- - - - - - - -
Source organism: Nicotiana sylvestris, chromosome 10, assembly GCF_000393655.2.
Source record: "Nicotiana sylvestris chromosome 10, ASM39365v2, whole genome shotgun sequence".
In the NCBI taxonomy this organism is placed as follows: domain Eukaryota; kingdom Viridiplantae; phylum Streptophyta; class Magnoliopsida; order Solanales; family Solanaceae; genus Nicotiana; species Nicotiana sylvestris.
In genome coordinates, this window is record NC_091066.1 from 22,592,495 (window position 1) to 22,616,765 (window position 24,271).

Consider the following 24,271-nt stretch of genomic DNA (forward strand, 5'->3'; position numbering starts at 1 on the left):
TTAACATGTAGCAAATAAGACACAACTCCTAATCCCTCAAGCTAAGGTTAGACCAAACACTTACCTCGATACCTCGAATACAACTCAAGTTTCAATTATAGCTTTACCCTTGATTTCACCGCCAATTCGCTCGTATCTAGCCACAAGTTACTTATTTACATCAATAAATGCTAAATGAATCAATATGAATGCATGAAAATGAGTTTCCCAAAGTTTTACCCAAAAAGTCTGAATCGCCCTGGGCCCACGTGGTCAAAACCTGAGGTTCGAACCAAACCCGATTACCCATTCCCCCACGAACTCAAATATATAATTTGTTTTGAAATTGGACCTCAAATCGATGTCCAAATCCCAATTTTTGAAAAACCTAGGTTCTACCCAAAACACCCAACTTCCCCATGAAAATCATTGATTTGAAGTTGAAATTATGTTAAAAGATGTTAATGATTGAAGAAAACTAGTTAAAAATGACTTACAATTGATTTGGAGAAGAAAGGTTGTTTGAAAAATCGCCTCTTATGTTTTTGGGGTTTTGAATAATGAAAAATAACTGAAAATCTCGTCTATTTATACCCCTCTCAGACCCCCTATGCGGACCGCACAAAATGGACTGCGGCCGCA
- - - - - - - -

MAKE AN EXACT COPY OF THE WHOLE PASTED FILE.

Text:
Source organism: Nicotiana sylvestris, chromosome 10, assembly GCF_000393655.2.
Source record: "Nicotiana sylvestris chromosome 10, ASM39365v2, whole genome shotgun sequence".
In the NCBI taxonomy this organism is placed as follows: domain Eukaryota; kingdom Viridiplantae; phylum Streptophyta; class Magnoliopsida; order Solanales; family Solanaceae; genus Nicotiana; species Nicotiana sylvestris.
In genome coordinates, this window is record NC_091066.1 from 22,592,495 (window position 1) to 22,616,765 (window position 24,271).

Consider the following 24,271-nt stretch of genomic DNA (forward strand, 5'->3'; position numbering starts at 1 on the left):
TTAACATGTAGCAAATAAGACACAACTCCTAATCCCTCAAGCTAAGGTTAGACCAAACACTTACCTCGATACCTCGAATACAACTCAAGTTTCAATTATAGCTTTACCCTTGATTTCACCGCCAATTCGCTCGTATCTAGCCACAAGTTACTTATTTACATCAATAAATGCTAAATGAATCAATATGAATGCATGAAAATGAGTTTCCCAAAGTTTTACCCAAAAAGTCTGAATCGCCCTGGGCCCACGTGGTCAAAACCTGAGGTTCGAACCAAACCCGATTACCCATTCCCCCACGAACTCAAATATATAATTTGTTTTGAAATTGGACCTCAAATCGATGTCCAAATCCCAATTTTTGAAAAACCTAGGTTCTACCCAAAACACCCAACTTCCCCATGAAAATCATTGATTTGAAGTTGAAATTATGTTAAAAGATGTTAATGATTGAAGAAAACTAGTTAAAAATGACTTACAATTGATTTGGAGAAGAAAGGTTGTTTGAAAAATCGCCTCTTATGTTTTTGGGGTTTTGAATAATGAAAAATAACTGAAAATCTCGTCTATTTATACCCCTCTCAGACCCCCTATGCGGACCGCACAAAATGGACTGCGGCCGCA